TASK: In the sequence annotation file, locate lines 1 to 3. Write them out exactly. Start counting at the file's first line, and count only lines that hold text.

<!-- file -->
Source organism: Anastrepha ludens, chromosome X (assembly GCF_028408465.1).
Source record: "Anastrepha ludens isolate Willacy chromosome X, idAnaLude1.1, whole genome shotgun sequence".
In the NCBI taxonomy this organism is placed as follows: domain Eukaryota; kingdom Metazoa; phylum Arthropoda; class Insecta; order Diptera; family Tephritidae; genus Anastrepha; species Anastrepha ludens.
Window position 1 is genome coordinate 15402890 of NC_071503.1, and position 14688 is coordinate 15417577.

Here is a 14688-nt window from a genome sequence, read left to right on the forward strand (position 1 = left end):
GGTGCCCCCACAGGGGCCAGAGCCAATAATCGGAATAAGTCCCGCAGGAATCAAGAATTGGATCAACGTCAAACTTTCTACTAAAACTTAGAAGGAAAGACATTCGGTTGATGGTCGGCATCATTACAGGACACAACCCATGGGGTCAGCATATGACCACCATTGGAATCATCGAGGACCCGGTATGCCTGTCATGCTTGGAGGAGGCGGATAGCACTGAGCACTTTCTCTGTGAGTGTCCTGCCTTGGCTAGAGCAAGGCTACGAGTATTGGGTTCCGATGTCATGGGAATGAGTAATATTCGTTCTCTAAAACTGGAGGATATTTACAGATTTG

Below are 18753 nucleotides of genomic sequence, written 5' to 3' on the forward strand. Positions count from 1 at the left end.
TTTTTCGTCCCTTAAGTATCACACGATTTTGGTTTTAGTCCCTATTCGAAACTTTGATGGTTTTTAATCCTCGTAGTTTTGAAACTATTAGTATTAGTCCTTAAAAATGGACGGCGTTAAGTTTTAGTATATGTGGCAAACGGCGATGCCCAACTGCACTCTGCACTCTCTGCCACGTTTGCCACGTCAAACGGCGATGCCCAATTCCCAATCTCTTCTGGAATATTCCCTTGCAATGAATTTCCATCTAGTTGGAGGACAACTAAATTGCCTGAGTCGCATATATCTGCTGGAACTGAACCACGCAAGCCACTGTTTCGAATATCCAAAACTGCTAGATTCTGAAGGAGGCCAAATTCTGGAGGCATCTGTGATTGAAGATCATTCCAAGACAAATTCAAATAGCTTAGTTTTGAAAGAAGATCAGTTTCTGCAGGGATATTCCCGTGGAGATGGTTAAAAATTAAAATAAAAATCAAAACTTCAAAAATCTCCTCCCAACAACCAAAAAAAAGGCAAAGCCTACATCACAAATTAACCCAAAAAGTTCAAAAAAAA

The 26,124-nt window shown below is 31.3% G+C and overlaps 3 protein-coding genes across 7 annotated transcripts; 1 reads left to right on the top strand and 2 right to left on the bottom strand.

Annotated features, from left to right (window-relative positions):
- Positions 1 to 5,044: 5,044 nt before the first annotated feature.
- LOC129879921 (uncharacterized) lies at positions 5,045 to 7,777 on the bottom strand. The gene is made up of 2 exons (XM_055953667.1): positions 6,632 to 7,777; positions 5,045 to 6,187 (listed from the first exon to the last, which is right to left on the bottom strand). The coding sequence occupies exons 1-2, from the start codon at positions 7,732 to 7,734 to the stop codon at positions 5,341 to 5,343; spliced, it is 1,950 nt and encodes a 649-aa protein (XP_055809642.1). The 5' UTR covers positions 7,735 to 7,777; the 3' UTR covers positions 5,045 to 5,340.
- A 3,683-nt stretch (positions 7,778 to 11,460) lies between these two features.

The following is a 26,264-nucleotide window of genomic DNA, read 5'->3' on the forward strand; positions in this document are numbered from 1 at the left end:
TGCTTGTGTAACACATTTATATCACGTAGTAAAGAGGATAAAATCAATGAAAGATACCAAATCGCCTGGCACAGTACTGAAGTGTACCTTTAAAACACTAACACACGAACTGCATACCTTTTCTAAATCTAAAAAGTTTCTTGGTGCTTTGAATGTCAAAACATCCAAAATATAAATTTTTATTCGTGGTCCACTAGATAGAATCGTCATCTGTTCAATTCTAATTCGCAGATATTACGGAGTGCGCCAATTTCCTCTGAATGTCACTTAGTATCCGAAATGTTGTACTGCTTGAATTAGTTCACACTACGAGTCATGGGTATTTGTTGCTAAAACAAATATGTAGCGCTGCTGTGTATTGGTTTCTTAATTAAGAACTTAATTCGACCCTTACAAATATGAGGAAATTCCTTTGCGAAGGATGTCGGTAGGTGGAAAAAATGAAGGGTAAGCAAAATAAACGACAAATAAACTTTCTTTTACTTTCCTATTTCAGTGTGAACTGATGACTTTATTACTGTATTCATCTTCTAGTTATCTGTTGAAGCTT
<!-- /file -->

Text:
Source organism: Anastrepha ludens, chromosome X (assembly GCF_028408465.1).
Source record: "Anastrepha ludens isolate Willacy chromosome X, idAnaLude1.1, whole genome shotgun sequence".
In the NCBI taxonomy this organism is placed as follows: domain Eukaryota; kingdom Metazoa; phylum Arthropoda; class Insecta; order Diptera; family Tephritidae; genus Anastrepha; species Anastrepha ludens.